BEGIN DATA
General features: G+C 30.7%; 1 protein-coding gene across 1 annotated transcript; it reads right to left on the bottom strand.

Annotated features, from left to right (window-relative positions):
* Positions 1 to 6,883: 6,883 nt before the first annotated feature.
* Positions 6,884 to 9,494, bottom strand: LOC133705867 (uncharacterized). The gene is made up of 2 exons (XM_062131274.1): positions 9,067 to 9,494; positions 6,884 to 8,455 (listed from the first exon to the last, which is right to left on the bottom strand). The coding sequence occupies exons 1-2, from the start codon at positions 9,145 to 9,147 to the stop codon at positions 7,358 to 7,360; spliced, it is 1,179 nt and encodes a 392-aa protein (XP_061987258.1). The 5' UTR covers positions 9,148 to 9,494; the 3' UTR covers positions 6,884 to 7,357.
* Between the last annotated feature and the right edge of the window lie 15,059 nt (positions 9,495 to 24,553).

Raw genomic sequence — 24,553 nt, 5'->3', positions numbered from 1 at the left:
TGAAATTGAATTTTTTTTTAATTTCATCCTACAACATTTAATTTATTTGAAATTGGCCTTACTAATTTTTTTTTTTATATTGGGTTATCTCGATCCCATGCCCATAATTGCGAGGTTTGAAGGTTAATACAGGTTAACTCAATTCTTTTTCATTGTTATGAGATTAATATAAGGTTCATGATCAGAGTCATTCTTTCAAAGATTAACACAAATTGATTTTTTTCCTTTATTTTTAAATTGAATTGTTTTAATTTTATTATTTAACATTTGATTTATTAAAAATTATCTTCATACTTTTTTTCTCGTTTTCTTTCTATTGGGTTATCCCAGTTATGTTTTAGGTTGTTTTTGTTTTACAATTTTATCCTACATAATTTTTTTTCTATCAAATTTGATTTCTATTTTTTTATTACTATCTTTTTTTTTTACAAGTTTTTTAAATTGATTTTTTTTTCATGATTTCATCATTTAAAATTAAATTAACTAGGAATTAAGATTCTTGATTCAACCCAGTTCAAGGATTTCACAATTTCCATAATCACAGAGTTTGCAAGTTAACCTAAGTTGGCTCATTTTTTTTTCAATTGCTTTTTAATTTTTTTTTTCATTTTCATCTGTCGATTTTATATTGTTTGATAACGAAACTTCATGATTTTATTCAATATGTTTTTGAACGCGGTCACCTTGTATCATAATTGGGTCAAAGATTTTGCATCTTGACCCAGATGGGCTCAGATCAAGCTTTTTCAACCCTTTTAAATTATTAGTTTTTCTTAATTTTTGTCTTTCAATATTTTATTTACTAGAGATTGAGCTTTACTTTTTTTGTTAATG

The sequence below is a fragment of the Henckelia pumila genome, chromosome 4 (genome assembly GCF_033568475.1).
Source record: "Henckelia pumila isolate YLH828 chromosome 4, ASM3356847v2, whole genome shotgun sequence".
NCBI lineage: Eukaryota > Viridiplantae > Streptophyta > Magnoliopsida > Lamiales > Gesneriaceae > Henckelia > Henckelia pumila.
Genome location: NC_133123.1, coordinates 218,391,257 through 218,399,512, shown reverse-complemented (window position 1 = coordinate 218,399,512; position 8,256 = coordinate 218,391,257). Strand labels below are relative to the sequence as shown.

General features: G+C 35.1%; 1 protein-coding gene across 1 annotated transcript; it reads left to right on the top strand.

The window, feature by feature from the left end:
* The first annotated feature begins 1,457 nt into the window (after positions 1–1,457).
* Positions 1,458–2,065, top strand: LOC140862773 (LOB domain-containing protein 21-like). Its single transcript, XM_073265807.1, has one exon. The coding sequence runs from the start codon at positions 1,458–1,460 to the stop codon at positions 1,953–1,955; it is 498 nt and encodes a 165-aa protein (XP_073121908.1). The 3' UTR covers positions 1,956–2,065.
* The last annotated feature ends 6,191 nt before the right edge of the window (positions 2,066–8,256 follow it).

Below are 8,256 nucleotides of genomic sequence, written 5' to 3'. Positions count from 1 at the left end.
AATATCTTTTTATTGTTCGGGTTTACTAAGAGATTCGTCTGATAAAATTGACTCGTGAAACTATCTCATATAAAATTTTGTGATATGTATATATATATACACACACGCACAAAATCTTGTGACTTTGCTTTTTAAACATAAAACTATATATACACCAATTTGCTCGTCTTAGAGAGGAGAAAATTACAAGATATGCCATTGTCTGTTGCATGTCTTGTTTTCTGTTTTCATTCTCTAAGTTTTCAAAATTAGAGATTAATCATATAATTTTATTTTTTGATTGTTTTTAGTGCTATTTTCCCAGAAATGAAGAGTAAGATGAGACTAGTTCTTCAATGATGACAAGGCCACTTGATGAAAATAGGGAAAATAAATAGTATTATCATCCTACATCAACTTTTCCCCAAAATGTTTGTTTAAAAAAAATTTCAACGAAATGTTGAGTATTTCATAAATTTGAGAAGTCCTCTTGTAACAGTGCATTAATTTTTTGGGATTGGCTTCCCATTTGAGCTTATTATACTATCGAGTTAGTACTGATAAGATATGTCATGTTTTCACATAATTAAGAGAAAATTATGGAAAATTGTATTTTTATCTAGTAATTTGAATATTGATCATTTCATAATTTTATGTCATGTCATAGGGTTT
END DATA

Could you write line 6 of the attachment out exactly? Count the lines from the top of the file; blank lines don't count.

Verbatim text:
Raw genomic sequence — 24,553 nt, 5'->3', positions numbered from 1 at the left: